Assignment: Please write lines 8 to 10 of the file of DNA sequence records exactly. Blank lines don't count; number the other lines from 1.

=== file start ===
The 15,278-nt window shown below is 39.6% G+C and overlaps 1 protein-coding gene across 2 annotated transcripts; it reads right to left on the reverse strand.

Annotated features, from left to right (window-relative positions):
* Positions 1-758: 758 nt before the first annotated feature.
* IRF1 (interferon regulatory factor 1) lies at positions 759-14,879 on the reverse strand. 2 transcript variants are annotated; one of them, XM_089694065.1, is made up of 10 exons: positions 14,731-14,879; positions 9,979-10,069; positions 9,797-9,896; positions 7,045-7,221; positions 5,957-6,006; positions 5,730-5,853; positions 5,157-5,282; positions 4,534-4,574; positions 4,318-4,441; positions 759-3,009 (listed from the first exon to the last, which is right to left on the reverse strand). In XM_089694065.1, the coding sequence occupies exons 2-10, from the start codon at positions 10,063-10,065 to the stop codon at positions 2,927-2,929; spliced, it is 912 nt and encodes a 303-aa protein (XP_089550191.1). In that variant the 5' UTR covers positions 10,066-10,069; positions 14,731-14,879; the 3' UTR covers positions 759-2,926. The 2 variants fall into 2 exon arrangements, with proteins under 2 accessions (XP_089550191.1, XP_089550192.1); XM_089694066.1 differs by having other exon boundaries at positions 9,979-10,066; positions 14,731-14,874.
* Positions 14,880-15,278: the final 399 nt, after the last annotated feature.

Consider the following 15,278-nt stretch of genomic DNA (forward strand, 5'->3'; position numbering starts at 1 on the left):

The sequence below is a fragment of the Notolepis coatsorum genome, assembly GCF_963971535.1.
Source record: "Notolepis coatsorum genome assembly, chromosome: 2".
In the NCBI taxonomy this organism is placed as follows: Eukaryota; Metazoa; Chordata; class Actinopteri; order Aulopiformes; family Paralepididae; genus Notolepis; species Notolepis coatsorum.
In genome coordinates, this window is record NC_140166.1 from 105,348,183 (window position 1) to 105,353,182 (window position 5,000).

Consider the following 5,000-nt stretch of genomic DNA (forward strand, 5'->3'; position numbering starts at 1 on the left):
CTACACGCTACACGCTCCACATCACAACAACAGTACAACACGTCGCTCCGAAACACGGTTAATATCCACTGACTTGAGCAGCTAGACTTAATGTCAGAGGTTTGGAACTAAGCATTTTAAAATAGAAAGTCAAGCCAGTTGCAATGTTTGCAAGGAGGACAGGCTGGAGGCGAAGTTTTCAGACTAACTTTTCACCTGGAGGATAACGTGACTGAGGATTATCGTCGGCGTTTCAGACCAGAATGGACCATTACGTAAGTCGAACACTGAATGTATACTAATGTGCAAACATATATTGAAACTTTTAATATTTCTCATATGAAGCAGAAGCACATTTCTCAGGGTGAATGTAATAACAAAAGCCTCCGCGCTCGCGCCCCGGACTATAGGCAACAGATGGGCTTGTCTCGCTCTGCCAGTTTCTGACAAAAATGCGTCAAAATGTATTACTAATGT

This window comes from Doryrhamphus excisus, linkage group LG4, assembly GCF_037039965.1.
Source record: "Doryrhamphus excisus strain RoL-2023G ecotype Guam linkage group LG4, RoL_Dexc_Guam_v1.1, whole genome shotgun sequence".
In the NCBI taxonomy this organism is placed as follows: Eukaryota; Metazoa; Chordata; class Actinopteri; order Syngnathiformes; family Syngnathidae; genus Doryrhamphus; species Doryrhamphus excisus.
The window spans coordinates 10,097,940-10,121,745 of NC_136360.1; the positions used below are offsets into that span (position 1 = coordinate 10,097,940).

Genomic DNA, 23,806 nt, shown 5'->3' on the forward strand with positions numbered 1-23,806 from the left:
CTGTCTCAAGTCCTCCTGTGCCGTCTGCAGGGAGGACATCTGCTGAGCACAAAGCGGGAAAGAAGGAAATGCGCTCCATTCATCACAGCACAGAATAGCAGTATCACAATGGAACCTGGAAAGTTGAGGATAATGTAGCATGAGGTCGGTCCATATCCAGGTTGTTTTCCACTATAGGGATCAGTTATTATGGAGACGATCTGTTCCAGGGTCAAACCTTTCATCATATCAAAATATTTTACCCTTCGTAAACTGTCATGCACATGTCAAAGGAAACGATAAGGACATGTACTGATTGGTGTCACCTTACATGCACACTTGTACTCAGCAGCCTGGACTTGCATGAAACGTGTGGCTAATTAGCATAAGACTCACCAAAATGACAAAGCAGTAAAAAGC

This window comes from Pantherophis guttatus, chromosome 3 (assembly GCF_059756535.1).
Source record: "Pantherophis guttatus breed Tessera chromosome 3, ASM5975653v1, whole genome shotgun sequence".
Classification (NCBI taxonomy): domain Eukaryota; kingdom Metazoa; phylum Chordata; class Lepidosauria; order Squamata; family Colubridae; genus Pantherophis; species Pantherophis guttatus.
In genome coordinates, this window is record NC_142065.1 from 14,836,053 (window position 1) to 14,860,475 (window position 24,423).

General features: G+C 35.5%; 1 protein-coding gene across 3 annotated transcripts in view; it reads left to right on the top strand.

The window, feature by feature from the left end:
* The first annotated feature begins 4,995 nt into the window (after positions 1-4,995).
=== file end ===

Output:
Source record: "Notolepis coatsorum genome assembly, chromosome: 2".
In the NCBI taxonomy this organism is placed as follows: Eukaryota; Metazoa; Chordata; class Actinopteri; order Aulopiformes; family Paralepididae; genus Notolepis; species Notolepis coatsorum.
In genome coordinates, this window is record NC_140166.1 from 105,348,183 (window position 1) to 105,353,182 (window position 5,000).